What she likes to do for work is complicated. She wades through the ever-shifting quagmire of federal public-lands policy, finds ways to educate and engage “her people” on issues that affect them, and stands as a liaison, interpreter, and cheerleader to encourage productive conversation and policy action. The outcome, she hopes, is that public lands remain public, and wild lands remain wild. If she gets to spend a lot of time in the backcountry in the process, all the better.
By comparison, what she likes to do for fun is simple: climb, hike, ski, and enjoy quiet, wild places. “I didn’t want to work for a traditional conservation group,” she explains. “I needed to combine conservation and recreation.” And with just a bit of serendipity, she’s found a way to do just that, right here in Bozeman.
Eisen grew up in Billings, studied biology and environmental studies at Middlebury College in Vermont, and then moved to Cody, Wyoming to climb ice and work for the Greater Yellowstone Coalition, her first foray into conservation policy. “Ice climbing is kind of my thing,” she says. “I moved to Cody for the ice, and I moved here for the ice.” But after her stint in Wyoming, she enrolled at the University of Montana and earned a Master’s in wildlife biology.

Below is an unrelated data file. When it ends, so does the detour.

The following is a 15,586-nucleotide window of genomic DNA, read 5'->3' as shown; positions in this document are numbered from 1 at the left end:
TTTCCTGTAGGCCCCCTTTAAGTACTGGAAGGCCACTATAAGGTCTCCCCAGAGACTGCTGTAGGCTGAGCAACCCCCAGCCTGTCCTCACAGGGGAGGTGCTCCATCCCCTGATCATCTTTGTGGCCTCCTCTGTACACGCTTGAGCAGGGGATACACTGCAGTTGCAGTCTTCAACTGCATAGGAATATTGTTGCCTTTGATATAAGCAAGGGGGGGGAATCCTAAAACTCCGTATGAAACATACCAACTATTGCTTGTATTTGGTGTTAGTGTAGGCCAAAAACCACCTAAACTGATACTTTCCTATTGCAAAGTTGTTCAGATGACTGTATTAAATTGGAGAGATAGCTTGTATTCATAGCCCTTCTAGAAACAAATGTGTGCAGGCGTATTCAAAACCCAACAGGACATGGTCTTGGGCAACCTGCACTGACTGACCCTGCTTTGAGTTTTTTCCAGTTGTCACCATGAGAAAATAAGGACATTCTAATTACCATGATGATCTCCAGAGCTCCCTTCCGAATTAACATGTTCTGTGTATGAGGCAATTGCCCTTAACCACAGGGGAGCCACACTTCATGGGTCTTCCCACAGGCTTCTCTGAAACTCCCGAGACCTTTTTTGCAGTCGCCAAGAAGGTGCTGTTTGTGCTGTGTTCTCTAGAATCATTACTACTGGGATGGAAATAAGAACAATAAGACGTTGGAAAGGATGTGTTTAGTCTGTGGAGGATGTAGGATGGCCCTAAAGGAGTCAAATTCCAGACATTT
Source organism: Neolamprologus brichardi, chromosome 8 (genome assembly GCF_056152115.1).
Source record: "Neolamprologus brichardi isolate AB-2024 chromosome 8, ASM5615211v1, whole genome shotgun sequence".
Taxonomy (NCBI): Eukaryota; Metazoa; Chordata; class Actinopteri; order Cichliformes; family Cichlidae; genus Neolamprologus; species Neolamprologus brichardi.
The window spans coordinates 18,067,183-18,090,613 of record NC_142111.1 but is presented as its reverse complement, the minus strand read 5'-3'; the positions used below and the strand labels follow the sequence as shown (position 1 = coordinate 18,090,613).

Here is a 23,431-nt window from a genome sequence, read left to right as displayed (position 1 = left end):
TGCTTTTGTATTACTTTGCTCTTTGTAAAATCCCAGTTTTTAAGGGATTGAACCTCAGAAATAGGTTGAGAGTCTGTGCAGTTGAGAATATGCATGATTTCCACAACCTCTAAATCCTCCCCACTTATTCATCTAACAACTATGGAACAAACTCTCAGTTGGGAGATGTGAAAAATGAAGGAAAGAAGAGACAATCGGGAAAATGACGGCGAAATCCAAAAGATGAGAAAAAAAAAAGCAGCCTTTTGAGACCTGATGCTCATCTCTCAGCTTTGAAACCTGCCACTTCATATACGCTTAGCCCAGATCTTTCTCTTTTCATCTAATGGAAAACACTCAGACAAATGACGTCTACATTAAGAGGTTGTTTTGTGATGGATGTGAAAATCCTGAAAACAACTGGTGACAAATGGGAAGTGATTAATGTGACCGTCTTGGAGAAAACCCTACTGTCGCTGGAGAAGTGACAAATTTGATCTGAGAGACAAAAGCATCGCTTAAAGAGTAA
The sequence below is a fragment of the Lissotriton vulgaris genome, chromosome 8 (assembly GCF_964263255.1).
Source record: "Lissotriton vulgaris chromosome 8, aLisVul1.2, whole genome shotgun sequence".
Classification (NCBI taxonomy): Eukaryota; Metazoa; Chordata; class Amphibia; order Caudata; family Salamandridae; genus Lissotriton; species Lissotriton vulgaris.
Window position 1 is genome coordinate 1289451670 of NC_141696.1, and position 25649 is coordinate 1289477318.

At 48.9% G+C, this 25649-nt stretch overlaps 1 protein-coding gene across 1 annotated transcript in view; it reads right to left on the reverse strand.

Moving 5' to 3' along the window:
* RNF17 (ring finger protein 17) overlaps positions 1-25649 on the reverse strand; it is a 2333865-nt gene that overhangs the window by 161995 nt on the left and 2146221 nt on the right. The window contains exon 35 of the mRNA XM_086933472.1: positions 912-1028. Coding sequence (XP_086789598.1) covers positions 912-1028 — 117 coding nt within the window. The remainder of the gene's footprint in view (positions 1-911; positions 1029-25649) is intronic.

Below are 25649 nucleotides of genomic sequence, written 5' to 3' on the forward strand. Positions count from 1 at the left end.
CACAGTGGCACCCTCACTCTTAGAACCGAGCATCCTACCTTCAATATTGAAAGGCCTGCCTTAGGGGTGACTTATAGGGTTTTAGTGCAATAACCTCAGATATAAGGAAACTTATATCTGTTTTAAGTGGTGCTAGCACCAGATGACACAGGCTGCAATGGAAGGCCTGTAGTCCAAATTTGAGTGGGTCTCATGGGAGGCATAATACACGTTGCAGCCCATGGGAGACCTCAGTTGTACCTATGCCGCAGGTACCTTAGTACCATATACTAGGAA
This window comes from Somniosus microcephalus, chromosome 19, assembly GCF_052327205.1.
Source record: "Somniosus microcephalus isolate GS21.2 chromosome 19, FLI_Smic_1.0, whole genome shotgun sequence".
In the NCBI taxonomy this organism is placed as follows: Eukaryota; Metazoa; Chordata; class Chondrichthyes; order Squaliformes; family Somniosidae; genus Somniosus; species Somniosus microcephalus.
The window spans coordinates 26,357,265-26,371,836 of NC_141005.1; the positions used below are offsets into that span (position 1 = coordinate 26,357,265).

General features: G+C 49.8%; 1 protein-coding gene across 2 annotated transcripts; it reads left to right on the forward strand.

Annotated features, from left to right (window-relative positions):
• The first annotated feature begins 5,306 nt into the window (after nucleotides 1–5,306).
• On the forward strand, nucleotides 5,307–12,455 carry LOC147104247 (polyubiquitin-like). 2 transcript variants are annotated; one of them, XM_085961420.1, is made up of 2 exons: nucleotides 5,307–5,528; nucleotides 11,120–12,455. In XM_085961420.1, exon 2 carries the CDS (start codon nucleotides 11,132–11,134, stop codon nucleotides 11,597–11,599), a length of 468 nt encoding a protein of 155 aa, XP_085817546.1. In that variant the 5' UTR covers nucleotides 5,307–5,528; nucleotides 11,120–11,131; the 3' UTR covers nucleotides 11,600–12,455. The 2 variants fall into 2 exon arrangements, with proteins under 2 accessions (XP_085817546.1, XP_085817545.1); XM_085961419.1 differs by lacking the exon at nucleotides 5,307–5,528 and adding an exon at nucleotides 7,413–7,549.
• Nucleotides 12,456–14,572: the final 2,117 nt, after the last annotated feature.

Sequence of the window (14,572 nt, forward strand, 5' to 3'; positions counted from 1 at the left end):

She found her job at Winter Wildlands Alliance through sheer providence: she attended the Backcountry Film Festival, a touring film fest sponsored by the Alliance. “I’d never heard of WWA before that,” she says. Shortly thereafter, she saw a classified ad describing her ideal position; it was for WWA, and she was a perfect fit.
“In terms of public policy and working with the federal land-management agencies, Hilary is one of the smartest, most effective advocates I’ve ever met,” says Mark Menlove, executive director of WWA. “The fact that Hilary is a legitimate badass when it comes to climbing and skiing, combined with her depth and breadth of knowledge on the policy front, gives her unique credibility in both camps.”